If you can still fit food in after breakfast at Snow City Cafe, head to the International House of Hot Dogs (a van, not a house) and try a reindeer dog. I found my reindeer dog very tasty. The texture is chewier than a standard hut dog but not quite at the cured meat level. I added onions, mustard and ketchup to mine, making for a great light meal.
Take the Anchorage Trolley Tour
If you don’t have much time in Anchorage, taking the trolley tour around the city is the best way to see its top attractions and landmarks.
This one-hour tour takes you to highlights like Lake Hood, and the Alaska Railroad. While your guide shares the unique history of Anchorage, you’ll also get a chance to spot wildlife, like moose, along the way.
Walk Through the Anchorage Museum
Situated in the city’s heart, Anchorage Museum is a lively cultural hub with a massive art, history, anthropology, and science museum. The museum’s modern glass facade adds to its appeal, but what’s inside is even more jaw-dropping.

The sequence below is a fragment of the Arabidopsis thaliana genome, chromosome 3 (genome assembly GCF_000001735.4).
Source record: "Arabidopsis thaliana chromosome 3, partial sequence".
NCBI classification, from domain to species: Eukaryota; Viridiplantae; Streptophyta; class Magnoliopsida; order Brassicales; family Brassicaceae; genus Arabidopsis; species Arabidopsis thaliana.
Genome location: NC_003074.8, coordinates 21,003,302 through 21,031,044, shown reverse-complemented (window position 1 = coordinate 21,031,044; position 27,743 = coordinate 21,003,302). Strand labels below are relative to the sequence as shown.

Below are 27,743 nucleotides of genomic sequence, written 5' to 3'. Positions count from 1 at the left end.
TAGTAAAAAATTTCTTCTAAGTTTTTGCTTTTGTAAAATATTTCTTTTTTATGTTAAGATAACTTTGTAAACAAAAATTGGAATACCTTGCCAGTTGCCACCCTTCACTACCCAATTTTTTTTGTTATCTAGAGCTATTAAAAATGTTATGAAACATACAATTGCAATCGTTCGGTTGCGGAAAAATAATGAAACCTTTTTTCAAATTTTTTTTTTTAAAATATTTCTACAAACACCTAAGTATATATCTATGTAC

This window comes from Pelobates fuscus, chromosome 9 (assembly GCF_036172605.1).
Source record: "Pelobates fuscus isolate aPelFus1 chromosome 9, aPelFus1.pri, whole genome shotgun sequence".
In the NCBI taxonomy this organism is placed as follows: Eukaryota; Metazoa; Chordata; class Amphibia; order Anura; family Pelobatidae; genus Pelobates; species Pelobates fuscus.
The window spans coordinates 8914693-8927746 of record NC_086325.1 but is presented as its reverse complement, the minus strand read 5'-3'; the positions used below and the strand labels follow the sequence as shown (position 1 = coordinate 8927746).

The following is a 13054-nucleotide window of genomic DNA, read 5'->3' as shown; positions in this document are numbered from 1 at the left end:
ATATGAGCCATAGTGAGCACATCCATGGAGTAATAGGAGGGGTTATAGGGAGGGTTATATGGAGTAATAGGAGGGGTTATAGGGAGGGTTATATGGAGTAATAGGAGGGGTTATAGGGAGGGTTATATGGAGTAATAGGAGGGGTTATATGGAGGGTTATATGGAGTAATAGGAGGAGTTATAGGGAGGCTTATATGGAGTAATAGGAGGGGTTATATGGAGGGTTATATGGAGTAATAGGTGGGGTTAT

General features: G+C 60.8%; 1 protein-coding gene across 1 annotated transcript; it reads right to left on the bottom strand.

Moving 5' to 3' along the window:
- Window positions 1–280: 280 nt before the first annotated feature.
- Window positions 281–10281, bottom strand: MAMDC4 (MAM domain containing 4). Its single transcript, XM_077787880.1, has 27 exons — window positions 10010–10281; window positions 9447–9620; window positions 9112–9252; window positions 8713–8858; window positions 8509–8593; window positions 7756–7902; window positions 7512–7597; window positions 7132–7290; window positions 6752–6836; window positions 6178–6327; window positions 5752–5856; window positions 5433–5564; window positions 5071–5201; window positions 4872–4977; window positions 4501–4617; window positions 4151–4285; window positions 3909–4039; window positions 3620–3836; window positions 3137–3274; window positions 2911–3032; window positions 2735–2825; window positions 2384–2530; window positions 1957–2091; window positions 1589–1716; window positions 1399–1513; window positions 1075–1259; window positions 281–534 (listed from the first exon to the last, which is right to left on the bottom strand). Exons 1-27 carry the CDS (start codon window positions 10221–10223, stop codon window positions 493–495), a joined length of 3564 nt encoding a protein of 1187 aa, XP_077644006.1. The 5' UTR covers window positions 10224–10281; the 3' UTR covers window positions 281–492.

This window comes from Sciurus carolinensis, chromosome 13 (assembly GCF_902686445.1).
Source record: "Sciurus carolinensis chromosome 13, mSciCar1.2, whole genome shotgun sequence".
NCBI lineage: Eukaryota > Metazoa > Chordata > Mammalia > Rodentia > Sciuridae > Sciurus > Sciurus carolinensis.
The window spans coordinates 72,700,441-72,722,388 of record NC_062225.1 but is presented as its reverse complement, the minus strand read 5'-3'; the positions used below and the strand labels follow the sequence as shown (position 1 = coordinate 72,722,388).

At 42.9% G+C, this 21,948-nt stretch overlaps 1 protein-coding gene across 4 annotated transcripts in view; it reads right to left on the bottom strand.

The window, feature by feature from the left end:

Take a walk through the Anchorage Museum and leisurely peruse its over 27,000 artifacts, including ethnographic pieces from all the native Alaskan cultures and historical works from the Russian-American era.
Northern Lights Tour OR 49th Street Brewery
If seeing the Northern Lights was a key reason you decided to visit Anchorage, I would highly recommend booking a Northern Lights Tour for your first night in Anchorage. Without question, the best way to see the Northern Lights in Anchorage (which I have written a separate article about) is on a tour.